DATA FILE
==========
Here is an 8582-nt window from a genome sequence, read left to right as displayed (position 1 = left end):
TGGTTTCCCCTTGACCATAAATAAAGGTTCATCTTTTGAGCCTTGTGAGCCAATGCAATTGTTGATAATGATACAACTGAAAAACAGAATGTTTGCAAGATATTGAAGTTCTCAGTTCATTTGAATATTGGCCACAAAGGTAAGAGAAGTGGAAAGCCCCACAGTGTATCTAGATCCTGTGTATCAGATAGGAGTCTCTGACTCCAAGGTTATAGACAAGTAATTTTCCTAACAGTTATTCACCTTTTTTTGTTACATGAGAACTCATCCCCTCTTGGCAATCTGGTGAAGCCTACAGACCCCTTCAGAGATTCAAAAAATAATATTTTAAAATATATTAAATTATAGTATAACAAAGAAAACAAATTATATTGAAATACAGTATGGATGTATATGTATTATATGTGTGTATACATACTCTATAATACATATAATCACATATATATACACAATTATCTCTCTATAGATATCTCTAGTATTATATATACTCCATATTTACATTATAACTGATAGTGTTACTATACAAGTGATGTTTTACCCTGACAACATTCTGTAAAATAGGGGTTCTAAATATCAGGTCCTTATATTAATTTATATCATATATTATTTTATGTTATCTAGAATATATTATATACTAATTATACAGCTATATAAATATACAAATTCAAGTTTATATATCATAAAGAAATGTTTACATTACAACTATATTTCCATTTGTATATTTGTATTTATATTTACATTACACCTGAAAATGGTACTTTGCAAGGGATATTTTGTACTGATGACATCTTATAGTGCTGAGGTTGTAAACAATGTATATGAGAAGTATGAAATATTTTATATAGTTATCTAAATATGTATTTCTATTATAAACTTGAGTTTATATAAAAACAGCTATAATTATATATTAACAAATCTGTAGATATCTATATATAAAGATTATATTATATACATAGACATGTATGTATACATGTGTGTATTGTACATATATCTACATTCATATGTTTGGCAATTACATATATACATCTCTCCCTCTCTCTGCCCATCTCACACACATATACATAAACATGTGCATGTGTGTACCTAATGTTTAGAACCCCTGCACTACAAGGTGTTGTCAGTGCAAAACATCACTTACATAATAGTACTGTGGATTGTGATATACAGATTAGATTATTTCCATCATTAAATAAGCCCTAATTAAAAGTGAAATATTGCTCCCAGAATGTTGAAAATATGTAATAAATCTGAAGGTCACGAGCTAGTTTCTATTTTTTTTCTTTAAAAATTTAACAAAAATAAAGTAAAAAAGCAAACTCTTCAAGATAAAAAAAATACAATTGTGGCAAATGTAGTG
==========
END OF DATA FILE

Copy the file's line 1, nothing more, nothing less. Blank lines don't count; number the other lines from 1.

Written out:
Here is an 8582-nt window from a genome sequence, read left to right as displayed (position 1 = left end):